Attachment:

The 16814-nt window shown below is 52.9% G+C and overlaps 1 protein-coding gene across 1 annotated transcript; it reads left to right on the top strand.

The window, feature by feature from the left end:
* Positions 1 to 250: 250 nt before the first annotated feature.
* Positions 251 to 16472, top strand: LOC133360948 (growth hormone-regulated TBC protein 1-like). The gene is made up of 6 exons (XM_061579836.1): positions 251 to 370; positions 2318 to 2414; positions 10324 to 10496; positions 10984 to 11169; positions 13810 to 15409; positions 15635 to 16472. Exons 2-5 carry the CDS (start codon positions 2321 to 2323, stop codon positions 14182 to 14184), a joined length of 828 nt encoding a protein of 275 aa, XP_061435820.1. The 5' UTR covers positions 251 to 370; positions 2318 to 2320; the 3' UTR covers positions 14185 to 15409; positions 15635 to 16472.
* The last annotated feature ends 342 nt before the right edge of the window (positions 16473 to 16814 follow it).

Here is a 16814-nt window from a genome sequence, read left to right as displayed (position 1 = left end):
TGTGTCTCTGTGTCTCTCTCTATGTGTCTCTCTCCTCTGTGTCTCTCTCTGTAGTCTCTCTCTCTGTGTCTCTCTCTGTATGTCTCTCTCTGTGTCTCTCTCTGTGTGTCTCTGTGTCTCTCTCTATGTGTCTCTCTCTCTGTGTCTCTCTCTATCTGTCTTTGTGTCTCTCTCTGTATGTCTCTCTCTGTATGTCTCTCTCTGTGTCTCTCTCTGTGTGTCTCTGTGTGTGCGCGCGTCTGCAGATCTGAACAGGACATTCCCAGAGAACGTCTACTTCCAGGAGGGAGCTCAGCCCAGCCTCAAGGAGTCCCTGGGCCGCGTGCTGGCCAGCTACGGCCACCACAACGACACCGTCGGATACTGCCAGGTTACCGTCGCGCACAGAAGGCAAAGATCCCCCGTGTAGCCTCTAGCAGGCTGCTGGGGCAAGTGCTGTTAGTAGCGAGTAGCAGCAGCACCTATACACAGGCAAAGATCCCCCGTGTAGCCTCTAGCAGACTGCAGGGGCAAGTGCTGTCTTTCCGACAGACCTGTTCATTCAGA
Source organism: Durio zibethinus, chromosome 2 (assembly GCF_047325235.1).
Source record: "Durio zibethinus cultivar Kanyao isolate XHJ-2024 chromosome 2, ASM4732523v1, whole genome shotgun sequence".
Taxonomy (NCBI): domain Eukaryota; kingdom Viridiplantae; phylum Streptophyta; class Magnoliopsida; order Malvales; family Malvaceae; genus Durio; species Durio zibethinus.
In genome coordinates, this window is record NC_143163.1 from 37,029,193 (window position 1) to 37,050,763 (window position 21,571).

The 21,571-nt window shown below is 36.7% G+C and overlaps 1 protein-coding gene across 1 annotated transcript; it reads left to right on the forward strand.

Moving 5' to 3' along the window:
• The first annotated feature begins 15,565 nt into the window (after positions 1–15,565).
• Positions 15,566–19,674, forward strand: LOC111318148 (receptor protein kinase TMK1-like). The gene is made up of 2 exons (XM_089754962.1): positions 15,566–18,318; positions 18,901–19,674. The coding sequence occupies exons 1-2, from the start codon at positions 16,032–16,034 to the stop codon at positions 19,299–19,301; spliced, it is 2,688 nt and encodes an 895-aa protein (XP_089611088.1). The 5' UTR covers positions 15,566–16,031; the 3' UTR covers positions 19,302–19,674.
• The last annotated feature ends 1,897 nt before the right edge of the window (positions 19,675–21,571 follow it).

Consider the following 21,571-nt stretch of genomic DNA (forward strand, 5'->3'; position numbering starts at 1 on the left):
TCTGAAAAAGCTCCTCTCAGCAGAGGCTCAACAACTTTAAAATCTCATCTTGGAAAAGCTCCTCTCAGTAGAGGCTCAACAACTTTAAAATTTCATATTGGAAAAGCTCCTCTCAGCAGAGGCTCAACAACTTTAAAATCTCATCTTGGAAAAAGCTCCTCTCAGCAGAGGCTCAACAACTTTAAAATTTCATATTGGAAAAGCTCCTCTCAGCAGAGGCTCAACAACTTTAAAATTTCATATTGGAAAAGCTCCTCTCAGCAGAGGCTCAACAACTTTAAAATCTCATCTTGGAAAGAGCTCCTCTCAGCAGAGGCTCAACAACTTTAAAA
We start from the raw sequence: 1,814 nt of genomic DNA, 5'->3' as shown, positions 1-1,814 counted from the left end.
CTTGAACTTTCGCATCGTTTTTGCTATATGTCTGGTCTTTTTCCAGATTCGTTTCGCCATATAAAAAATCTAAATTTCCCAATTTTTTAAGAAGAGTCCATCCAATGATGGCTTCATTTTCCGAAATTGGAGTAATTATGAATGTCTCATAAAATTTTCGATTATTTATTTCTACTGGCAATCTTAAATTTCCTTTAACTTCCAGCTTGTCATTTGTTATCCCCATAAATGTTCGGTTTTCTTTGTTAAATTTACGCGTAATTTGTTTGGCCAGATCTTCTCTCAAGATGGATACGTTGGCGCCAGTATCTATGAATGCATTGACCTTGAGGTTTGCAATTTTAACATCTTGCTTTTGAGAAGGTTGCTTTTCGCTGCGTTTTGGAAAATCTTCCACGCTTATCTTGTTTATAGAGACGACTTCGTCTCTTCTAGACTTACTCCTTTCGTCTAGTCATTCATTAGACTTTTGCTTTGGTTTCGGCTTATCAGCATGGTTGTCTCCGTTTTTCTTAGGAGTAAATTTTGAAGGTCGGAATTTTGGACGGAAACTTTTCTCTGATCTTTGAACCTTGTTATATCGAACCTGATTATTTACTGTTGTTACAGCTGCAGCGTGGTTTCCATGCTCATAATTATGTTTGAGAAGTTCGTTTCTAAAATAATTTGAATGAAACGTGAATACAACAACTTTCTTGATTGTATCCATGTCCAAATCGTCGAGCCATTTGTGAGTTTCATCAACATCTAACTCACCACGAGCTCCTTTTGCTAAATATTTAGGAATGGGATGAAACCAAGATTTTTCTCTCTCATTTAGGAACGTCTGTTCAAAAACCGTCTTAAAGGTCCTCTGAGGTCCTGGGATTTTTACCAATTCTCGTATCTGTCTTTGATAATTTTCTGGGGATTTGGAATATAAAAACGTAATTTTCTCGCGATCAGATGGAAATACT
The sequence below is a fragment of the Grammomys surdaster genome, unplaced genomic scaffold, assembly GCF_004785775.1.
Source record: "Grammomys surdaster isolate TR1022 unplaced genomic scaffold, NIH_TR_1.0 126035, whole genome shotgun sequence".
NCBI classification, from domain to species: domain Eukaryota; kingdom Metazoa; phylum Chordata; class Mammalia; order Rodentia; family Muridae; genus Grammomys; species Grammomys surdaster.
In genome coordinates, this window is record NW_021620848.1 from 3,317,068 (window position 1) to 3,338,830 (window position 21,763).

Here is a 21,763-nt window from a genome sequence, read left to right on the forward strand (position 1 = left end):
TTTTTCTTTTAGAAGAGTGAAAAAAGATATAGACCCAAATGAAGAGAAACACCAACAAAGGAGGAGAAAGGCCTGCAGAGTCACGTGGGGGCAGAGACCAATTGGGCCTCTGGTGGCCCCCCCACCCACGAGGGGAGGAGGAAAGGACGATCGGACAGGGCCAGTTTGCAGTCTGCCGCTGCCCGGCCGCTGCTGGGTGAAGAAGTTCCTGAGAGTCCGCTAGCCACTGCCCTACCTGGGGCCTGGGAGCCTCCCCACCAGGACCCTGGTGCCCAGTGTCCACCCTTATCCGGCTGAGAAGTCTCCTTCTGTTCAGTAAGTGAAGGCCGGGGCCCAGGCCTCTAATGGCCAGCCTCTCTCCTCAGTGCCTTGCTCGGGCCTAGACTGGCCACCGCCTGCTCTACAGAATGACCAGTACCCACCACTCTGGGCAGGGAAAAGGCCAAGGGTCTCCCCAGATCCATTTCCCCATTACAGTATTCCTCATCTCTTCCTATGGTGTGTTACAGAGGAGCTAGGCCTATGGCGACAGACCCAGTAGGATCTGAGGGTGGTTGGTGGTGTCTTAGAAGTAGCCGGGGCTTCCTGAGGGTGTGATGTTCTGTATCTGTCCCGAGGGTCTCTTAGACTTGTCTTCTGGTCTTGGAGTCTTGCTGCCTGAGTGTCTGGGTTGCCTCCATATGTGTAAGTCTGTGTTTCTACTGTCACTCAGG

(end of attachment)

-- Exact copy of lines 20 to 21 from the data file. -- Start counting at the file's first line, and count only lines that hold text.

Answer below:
CTTGAACTTTCGCATCGTTTTTGCTATATGTCTGGTCTTTTTCCAGATTCGTTTCGCCATATAAAAAATCTAAATTTCCCAATTTTTTAAGAAGAGTCCATCCAATGATGGCTTCATTTTCCGAAATTGGAGTAATTATGAATGTCTCATAAAATTTTCGATTATTTATTTCTACTGGCAATCTTAAATTTCCTTTAACTTCCAGCTTGTCATTTGTTATCCCCATAAATGTTCGGTTTTCTTTGTTAAATTTACGCGTAATTTGTTTGGCCAGATCTTCTCTCAAGATGGATACGTTGGCGCCAGTATCTATGAATGCATTGACCTTGAGGTTTGCAATTTTAACATCTTGCTTTTGAGAAGGTTGCTTTTCGCTGCGTTTTGGAAAATCTTCCACGCTTATCTTGTTTATAGAGACGACTTCGTCTCTTCTAGACTTACTCCTTTCGTCTAGTCATTCATTAGACTTTTGCTTTGGTTTCGGCTTATCAGCATGGTTGTCTCCGTTTTTCTTAGGAGTAAATTTTGAAGGTCGGAATTTTGGACGGAAACTTTTCTCTGATCTTTGAACCTTGTTATATCGAACCTGATTATTTACTGTTGTTACAGCTGCAGCGTGGTTTCCATGCTCATAATTATGTTTGAGAAGTTCGTTTCTAAAATAATTTGAATGAAACGTGAATACAACAACTTTCTTGATTGTATCCATGTCCAAATCGTCGAGCCATTTGTGAGTTTCATCAACATCTAACTCACCACGAGCTCCTTTTGCTAAATATTTAGGAATGGGATGAAACCAAGATTTTTCTCTCTCATTTAGGAACGTCTGTTCAAAAACCGTCTTAAAGGTCCTCTGAGGTCCTGGGATTTTTACCAATTCTCGTATCTGTCTTTGATAATTTTCTGGGGATTTGGAATATAAAAACGTAATTTTCTCGCGATCAGATGGAAATACT
The sequence below is a fragment of the Grammomys surdaster genome, unplaced genomic scaffold, assembly GCF_004785775.1.